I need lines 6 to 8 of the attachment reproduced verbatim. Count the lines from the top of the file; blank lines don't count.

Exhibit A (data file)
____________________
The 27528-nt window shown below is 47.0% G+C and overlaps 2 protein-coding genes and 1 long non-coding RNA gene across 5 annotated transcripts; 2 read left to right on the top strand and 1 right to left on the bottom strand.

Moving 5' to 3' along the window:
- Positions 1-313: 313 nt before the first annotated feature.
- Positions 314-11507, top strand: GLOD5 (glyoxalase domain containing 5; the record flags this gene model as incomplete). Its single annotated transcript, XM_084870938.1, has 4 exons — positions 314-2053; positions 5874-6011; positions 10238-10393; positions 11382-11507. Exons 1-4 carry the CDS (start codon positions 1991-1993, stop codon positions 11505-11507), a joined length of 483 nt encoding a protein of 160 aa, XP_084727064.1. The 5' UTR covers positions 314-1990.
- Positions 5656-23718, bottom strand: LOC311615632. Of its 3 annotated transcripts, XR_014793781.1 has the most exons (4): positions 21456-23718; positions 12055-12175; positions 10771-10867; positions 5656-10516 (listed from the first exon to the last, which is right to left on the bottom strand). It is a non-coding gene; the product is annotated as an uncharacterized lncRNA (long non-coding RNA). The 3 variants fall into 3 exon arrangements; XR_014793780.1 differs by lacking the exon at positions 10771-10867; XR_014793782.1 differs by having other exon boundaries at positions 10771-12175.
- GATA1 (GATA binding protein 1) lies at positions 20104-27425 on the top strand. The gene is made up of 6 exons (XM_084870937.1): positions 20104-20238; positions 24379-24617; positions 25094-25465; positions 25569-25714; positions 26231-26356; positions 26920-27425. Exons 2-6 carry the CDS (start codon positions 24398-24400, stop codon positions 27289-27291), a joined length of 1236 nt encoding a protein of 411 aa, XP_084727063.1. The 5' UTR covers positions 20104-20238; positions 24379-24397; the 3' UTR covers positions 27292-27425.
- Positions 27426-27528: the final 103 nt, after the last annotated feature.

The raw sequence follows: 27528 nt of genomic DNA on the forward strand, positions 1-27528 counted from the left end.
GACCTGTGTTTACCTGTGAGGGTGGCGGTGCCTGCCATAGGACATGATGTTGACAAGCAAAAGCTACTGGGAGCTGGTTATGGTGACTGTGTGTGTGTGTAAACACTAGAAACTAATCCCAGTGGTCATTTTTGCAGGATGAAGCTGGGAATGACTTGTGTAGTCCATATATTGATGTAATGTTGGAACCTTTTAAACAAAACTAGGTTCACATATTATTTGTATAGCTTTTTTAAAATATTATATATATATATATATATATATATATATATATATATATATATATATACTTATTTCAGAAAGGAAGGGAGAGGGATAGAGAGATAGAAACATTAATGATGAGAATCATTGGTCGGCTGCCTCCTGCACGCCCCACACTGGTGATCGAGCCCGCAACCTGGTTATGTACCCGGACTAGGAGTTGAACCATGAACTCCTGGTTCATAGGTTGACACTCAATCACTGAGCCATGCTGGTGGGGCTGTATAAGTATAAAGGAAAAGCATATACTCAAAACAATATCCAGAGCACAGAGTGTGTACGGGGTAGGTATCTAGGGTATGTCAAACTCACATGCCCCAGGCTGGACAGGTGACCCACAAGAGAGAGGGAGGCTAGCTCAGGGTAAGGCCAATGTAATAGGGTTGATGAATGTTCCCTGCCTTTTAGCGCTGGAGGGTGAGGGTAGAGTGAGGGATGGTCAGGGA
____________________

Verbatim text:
- GATA1 (GATA binding protein 1) lies at positions 20104-27425 on the top strand. The gene is made up of 6 exons (XM_084870937.1): positions 20104-20238; positions 24379-24617; positions 25094-25465; positions 25569-25714; positions 26231-26356; positions 26920-27425. Exons 2-6 carry the CDS (start codon positions 24398-24400, stop codon positions 27289-27291), a joined length of 1236 nt encoding a protein of 411 aa, XP_084727063.1. The 5' UTR covers positions 20104-20238; positions 24379-24397; the 3' UTR covers positions 27292-27425.
- Positions 27426-27528: the final 103 nt, after the last annotated feature.

The raw sequence follows: 27528 nt of genomic DNA on the forward strand, positions 1-27528 counted from the left end.